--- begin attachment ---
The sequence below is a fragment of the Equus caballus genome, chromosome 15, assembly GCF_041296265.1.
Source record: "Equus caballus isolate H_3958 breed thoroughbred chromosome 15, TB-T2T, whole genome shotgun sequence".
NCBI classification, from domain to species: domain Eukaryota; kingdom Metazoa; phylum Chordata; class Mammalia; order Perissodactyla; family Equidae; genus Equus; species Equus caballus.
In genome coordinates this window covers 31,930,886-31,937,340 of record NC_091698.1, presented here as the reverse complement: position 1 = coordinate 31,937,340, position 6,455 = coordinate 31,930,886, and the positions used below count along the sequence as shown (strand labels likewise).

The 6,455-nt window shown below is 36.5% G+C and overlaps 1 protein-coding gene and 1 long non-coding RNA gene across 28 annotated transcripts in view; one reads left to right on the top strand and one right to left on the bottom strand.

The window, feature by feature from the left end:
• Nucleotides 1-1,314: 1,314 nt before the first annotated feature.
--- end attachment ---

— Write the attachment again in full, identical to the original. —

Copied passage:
The sequence below is a fragment of the Equus caballus genome, chromosome 15, assembly GCF_041296265.1.
Source record: "Equus caballus isolate H_3958 breed thoroughbred chromosome 15, TB-T2T, whole genome shotgun sequence".
NCBI classification, from domain to species: domain Eukaryota; kingdom Metazoa; phylum Chordata; class Mammalia; order Perissodactyla; family Equidae; genus Equus; species Equus caballus.
In genome coordinates this window covers 31,930,886-31,937,340 of record NC_091698.1, presented here as the reverse complement: position 1 = coordinate 31,937,340, position 6,455 = coordinate 31,930,886, and the positions used below count along the sequence as shown (strand labels likewise).

The 6,455-nt window shown below is 36.5% G+C and overlaps 1 protein-coding gene and 1 long non-coding RNA gene across 28 annotated transcripts in view; one reads left to right on the top strand and one right to left on the bottom strand.

The window, feature by feature from the left end:
• Nucleotides 1-1,314: 1,314 nt before the first annotated feature.